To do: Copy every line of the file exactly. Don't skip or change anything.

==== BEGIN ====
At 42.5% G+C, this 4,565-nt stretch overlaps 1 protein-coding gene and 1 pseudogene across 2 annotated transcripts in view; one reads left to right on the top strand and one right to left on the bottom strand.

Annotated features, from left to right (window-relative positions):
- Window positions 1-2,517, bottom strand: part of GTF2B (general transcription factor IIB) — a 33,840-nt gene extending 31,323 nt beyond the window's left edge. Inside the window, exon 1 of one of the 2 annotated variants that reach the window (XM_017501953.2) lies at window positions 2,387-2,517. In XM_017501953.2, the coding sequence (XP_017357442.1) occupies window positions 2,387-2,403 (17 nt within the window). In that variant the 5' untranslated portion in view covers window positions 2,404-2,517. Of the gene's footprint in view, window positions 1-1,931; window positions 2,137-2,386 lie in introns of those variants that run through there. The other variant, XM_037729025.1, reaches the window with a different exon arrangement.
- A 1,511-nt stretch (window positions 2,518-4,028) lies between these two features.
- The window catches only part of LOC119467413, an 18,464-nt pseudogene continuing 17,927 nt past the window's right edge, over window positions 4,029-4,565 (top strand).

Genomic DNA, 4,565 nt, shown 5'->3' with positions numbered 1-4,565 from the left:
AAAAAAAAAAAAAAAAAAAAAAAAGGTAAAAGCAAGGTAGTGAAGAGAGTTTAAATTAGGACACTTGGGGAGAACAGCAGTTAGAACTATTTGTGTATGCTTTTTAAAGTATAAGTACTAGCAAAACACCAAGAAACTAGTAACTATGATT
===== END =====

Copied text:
At 42.5% G+C, this 4,565-nt stretch overlaps 1 protein-coding gene and 1 pseudogene across 2 annotated transcripts in view; one reads left to right on the top strand and one right to left on the bottom strand.

Annotated features, from left to right (window-relative positions):
- Window positions 1-2,517, bottom strand: part of GTF2B (general transcription factor IIB) — a 33,840-nt gene extending 31,323 nt beyond the window's left edge. Inside the window, exon 1 of one of the 2 annotated variants that reach the window (XM_017501953.2) lies at window positions 2,387-2,517. In XM_017501953.2, the coding sequence (XP_017357442.1) occupies window positions 2,387-2,403 (17 nt within the window). In that variant the 5' untranslated portion in view covers window positions 2,404-2,517. Of the gene's footprint in view, window positions 1-1,931; window positions 2,137-2,386 lie in introns of those variants that run through there. The other variant, XM_037729025.1, reaches the window with a different exon arrangement.
- A 1,511-nt stretch (window positions 2,518-4,028) lies between these two features.
- The window catches only part of LOC119467413, an 18,464-nt pseudogene continuing 17,927 nt past the window's right edge, over window positions 4,029-4,565 (top strand).

Genomic DNA, 4,565 nt, shown 5'->3' with positions numbered 1-4,565 from the left:
AAAAAAAAAAAAAAAAAAAAAAAAGGTAAAAGCAAGGTAGTGAAGAGAGTTTAAATTAGGACACTTGGGGAGAACAGCAGTTAGAACTATTTGTGTATGCTTTTTAAAGTATAAGTACTAGCAAAACACCAAGAAACTAGTAACTATGATT